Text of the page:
Calendar Girl (October): Chapter 4
Mia gets dressed for her first day at her new gig with on a celebrity doctor daytime tv show. There’s a whole scene where she’s trying to leave the house but Wes can’t stop feeling her up because she just looks so good, ya know? Classic Wes. It goes on insufferably long, but it does give us Mia referring to her own butt as “Mia bum”, which I can’t knock:
“Cut it out!” I giggled […]
He hummed, holding a handful of Mia bum. “I can’t.”
Seriously, we’re on book ten. We don’t need Wes to praise Mia’s body this much.
“Yeah, [Dr. Hoffman is married to] a young supermodel. Stick thin. Believe me.” He thrust his hips, ran his hands up my sides, and cupped my breasts. “When he gets a load of these curves, he’s going to wish he hadn’t settled for a popsicle when he could have had the double decker sundae.”
I snorted into his neck. “Did you just compare me to a dessert?”
We get it, Wes.
He laughed and growled. “You taste like the richest delicacy.”
Go away, Wes.
Significantly, Mia pays lip service to the fact that the series’ high-end escort premise is donezo. As much as we’ve torn into Calendar Girl for being one of the most ridiculous and illogical stories we’ve ever done on the blog… I think it’s far and away had the most actual development and ambition too. It’s a good thing we’re on book 10 of this story and it’s almost unrecognizable from book 1. The characters in this story actually move on, and the story didn’t just tread water the whole time. (cough cough Fifty Sh… actually, nah, basically everything we’ve read, really)
Even if it still makes exceptionally little sense:
- “Turns out that the show didn’t exactly pay my escorting fee the way I had imagined. A famous production company wouldn’t sign a check to a company called Exquisite Escorts.” Yet none of the other legitimate businesses that hired Mia previously seemed to have an issue with this
- “Millie had drawn up a separate official contract listing herself as my agent and charged the same […] fee […] It tickled me to no end that Millie had the business sense to manage this new side of our arrangement.” In which Mia is surprised that her aunt is capable of doing the same job she’s done this entire time, I guess
- “[Money] I needed to pay Blaine. Money I’d now be paying to my brother. Max had looked at me as though I had four eyes when I suggested monthly payments.” Why get rid of the monthly payment narrative arc just because it’s irrelevant now that Mia will come into actual millions in inheritance in a few months? We’ve been through so much together!
Mia checks in on how Wes actually plans on doing something with the rest of the day before she heads out the door, since Wes is, you know, recovering from a gunshot and PTSD. She points out to the reader that Wes has no enthusiasm for getting back to work, and that it’s hard seeing Wes hurt while she has her own issues to deal with, so she thinks about talking to him about therapy. Nah, jk, they’re still really codependent.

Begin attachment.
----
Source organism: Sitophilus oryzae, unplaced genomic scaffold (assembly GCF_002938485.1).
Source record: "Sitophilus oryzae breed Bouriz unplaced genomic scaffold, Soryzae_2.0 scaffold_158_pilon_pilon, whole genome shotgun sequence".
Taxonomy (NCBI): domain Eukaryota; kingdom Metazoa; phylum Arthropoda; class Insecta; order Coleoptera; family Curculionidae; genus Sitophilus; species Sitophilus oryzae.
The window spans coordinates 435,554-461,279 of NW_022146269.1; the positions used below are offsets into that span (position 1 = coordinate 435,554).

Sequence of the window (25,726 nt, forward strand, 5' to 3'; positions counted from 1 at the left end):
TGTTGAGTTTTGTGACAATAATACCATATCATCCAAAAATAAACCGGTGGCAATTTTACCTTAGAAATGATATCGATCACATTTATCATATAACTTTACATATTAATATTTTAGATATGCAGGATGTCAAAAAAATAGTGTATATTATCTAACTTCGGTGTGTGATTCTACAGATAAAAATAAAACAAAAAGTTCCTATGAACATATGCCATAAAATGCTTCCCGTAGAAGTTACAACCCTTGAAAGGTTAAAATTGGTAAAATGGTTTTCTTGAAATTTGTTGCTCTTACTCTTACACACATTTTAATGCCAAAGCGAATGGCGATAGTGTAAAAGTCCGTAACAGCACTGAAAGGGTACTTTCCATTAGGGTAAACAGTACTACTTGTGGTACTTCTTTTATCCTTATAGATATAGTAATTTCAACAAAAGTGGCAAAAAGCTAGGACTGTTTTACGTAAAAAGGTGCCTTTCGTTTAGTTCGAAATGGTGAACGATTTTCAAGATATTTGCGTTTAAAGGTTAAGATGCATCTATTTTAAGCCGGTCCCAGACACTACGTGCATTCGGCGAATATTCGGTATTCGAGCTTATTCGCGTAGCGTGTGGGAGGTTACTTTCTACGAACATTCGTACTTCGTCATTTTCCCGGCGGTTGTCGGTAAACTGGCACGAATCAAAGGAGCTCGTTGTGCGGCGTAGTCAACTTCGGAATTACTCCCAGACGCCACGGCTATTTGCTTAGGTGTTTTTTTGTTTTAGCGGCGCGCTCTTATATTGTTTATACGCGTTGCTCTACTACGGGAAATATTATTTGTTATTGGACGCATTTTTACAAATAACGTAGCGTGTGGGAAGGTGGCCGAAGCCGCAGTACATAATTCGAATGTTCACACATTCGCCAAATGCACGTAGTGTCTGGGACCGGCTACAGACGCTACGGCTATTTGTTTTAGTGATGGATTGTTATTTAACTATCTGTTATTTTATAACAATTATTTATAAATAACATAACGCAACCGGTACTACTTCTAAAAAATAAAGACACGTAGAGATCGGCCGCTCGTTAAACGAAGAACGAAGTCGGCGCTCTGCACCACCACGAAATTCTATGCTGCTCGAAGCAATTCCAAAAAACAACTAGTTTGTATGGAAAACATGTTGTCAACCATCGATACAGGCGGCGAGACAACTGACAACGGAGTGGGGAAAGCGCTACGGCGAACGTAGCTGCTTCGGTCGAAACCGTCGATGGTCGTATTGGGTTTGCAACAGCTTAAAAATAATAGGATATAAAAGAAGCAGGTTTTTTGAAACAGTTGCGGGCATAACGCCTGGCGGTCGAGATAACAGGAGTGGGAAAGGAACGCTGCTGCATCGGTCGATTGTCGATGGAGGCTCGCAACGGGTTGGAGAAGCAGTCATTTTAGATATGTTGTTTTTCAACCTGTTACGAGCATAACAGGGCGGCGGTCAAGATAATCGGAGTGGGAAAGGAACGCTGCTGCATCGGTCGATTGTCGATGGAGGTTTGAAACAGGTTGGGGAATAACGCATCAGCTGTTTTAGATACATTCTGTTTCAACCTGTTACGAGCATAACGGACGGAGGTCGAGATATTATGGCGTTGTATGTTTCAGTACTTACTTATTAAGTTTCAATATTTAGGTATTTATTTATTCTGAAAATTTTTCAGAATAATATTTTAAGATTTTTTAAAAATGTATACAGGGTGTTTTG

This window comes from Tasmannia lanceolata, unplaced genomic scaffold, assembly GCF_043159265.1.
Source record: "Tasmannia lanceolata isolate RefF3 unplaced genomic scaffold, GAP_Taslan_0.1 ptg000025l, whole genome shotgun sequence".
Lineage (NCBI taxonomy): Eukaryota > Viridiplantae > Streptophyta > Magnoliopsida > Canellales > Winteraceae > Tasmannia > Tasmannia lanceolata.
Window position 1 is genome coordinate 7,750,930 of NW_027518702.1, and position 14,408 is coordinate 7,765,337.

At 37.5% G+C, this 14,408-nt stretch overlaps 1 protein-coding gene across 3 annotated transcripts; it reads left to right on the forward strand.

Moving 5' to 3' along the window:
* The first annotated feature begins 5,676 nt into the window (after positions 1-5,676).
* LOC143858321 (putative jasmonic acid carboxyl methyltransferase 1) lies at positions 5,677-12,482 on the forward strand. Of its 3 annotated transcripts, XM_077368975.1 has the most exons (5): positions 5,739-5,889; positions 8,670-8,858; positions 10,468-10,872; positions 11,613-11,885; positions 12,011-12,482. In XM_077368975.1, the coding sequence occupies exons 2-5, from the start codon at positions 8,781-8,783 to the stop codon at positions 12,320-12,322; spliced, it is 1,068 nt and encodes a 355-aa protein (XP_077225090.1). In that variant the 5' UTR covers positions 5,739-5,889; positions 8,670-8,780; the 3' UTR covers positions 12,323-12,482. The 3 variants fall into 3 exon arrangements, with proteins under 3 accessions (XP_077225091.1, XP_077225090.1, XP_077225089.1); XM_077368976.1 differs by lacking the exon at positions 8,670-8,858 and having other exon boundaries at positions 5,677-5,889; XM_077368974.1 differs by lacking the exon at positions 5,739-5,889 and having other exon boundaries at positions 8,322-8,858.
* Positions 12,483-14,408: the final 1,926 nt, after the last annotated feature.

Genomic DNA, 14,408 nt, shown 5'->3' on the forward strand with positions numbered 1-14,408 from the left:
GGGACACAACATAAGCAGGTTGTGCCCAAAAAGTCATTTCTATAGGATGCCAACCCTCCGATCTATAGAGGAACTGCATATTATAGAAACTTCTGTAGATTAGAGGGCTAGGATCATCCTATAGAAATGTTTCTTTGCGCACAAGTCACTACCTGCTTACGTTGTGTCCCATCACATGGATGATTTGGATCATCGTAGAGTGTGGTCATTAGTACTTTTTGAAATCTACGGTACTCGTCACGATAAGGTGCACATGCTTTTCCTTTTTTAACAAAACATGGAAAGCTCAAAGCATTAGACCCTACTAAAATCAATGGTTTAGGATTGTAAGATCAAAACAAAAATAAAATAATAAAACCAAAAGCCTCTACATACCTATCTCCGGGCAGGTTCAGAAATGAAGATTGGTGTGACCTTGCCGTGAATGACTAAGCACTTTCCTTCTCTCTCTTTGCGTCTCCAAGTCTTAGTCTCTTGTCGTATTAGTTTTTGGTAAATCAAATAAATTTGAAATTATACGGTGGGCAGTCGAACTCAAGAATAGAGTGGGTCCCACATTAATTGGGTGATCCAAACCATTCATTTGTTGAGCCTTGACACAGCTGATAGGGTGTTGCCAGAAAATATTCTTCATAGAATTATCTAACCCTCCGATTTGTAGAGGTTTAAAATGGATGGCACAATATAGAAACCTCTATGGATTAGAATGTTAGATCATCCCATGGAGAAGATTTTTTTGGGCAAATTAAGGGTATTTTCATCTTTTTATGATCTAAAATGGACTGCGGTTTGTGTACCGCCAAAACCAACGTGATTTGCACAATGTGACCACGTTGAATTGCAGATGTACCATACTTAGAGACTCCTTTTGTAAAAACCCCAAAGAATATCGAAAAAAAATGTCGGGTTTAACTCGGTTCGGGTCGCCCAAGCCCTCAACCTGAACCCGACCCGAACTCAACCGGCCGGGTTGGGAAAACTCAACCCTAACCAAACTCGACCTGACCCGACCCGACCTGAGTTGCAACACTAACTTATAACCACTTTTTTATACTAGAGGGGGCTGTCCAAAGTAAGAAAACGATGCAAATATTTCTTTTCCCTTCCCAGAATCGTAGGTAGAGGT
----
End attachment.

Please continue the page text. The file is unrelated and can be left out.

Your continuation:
I knew he needed help, and it was up to me as his life mate to get him what he needed.
NOPE NOPE NOPE someone else’s mental health is not “up to” you. You can show them the door, but they gotta walk through it.
Later on that evening, I’d research some therapists.
THIS IS NOT SHOWING HIM THE DOOR, MIA. I’m not surprised since the “love” these two share is just telling each other what’s best, but it sucks that Mia doesn’t just plan to talk with him about the idea first. This is shoving someone into a closed door.
Anyway, ready for things to get wacky again? Mia gets to the studio and meets Dr. Hoffman’s assistant, Shandi. I’ll let you know if she ever does anything interesting.
She meets Dr. Hoffman and it sure is just another textbook client meeting for Calendar Girl. He’s impossibly attractive?
at six feet tall in a dress shirt that nipped in delectably at the waist and a pair of slacks that formed to every curve, I could see exactly why people swooned over the good doctor. He was hot. Plain and simple.
CHECK. He’s creepily flirtatious but Mia doesn’t see it?
“Extraordinary.” He held out a hand. […] “You are far more beautiful in person than your pictures,” he gushed.
I tipped my head and took in his form. “You aren’t too bad yourself, Doc.”
CHECK. Mia can’t meet a new person without talking about them in terms of their fuckability?
Did I want to hop on him and ride him till morning? No, not even a little bit, but just because my heart and sex drive belonged to Wes, I wasn’t dead or unaffected by a damn fine specimen of the male variety.
The bank has verified that sufficient funds exist in the account and set them aside and handed over a certified CHECK